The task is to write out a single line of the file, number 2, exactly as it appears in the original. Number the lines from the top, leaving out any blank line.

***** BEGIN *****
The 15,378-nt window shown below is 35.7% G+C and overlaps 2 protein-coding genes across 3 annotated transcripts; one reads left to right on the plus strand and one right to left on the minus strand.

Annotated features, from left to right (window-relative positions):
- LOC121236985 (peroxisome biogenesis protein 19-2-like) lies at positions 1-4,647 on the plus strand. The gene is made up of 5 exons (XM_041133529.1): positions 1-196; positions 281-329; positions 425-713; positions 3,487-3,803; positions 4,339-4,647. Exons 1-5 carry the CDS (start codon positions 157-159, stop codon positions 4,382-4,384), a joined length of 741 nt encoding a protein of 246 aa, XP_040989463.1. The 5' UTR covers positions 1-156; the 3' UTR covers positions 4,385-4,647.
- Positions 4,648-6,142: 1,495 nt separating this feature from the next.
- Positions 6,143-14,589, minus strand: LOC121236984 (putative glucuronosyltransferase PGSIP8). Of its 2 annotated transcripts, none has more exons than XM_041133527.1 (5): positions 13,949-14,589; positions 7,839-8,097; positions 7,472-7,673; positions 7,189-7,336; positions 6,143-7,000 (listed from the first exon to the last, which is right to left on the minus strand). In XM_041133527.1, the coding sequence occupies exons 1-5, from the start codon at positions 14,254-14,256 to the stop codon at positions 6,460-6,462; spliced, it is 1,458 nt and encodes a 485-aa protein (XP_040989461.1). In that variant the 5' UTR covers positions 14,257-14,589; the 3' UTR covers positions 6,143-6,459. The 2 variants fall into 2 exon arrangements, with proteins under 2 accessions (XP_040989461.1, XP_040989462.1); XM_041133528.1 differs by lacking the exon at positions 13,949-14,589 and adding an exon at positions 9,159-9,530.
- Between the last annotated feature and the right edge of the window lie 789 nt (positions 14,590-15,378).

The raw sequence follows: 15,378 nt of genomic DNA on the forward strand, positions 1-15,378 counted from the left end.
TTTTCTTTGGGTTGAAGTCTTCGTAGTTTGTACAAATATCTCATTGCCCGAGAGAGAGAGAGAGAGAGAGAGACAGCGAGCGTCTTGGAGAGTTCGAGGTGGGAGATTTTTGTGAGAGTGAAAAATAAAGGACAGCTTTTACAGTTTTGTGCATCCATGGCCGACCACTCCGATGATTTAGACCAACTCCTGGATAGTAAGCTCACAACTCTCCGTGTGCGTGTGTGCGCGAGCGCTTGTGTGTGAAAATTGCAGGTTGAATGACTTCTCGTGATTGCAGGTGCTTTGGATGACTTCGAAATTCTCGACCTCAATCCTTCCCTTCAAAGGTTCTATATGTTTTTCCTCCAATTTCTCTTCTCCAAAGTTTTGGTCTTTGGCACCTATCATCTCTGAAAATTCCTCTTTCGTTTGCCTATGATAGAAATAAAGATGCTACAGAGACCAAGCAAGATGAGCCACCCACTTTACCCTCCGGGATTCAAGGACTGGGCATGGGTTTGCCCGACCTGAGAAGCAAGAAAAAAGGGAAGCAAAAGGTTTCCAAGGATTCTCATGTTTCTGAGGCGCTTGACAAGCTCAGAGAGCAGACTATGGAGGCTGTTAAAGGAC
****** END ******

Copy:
Annotated features, from left to right (window-relative positions):